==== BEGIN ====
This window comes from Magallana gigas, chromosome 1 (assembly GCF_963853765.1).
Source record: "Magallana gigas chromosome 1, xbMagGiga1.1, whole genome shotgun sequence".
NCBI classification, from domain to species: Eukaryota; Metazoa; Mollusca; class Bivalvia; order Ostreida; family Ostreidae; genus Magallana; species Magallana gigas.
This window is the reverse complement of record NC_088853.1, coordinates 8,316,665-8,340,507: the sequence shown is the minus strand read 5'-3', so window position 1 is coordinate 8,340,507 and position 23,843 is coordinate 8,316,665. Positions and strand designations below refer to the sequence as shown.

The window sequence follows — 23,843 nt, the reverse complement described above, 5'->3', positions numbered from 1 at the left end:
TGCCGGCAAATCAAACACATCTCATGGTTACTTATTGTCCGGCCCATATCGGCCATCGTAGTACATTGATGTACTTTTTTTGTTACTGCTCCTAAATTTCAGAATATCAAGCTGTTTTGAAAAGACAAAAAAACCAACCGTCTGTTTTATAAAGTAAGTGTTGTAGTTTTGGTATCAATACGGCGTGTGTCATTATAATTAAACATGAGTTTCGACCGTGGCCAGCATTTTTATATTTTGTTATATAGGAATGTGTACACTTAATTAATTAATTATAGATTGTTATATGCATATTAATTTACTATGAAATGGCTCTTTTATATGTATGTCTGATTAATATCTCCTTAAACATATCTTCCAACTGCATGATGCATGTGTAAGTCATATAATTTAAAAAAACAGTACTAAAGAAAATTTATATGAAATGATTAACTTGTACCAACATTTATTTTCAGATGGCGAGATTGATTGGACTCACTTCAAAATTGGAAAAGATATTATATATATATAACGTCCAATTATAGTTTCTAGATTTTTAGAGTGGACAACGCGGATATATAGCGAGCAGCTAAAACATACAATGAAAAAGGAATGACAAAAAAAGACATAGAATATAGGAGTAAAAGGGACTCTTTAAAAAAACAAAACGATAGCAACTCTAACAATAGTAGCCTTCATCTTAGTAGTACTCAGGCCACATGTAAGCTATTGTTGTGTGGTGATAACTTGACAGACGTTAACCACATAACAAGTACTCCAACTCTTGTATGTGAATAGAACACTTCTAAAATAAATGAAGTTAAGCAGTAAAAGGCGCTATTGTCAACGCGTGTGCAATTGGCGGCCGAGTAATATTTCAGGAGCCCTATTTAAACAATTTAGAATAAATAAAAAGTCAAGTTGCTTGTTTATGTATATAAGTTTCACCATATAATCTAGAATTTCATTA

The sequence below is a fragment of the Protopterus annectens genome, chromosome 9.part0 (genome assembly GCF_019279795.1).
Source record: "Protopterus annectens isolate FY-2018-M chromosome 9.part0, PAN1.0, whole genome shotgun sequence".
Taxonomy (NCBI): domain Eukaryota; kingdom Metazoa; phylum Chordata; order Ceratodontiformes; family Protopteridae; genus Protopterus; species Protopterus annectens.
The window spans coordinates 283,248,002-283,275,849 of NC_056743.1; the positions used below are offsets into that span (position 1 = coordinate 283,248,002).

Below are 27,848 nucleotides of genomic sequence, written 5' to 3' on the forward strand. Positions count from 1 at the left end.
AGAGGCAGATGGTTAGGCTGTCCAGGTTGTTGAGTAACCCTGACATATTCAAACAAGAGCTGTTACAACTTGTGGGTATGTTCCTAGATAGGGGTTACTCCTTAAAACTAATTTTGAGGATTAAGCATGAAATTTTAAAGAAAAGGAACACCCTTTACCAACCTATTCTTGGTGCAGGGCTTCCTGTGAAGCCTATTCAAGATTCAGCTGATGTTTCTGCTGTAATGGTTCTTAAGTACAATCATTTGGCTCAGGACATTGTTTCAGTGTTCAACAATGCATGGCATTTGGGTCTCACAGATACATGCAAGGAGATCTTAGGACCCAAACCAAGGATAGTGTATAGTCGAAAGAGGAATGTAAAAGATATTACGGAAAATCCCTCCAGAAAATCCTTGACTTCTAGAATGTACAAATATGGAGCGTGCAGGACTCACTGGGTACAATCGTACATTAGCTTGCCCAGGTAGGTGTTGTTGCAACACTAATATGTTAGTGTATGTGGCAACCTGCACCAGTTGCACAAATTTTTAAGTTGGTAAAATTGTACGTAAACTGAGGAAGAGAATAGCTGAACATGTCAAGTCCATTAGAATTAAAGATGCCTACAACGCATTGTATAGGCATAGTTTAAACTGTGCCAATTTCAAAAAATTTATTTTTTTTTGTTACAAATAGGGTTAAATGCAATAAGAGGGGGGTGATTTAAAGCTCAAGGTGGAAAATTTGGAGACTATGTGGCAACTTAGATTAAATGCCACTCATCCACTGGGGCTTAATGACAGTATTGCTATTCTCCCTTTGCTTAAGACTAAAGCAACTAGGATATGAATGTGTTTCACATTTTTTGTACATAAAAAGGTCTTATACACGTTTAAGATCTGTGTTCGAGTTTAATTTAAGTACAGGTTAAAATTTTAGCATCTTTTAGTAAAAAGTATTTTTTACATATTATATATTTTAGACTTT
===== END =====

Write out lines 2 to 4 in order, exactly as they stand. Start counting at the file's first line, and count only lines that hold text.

Source record: "Magallana gigas chromosome 1, xbMagGiga1.1, whole genome shotgun sequence".
NCBI classification, from domain to species: Eukaryota; Metazoa; Mollusca; class Bivalvia; order Ostreida; family Ostreidae; genus Magallana; species Magallana gigas.
This window is the reverse complement of record NC_088853.1, coordinates 8,316,665-8,340,507: the sequence shown is the minus strand read 5'-3', so window position 1 is coordinate 8,340,507 and position 23,843 is coordinate 8,316,665. Positions and strand designations below refer to the sequence as shown.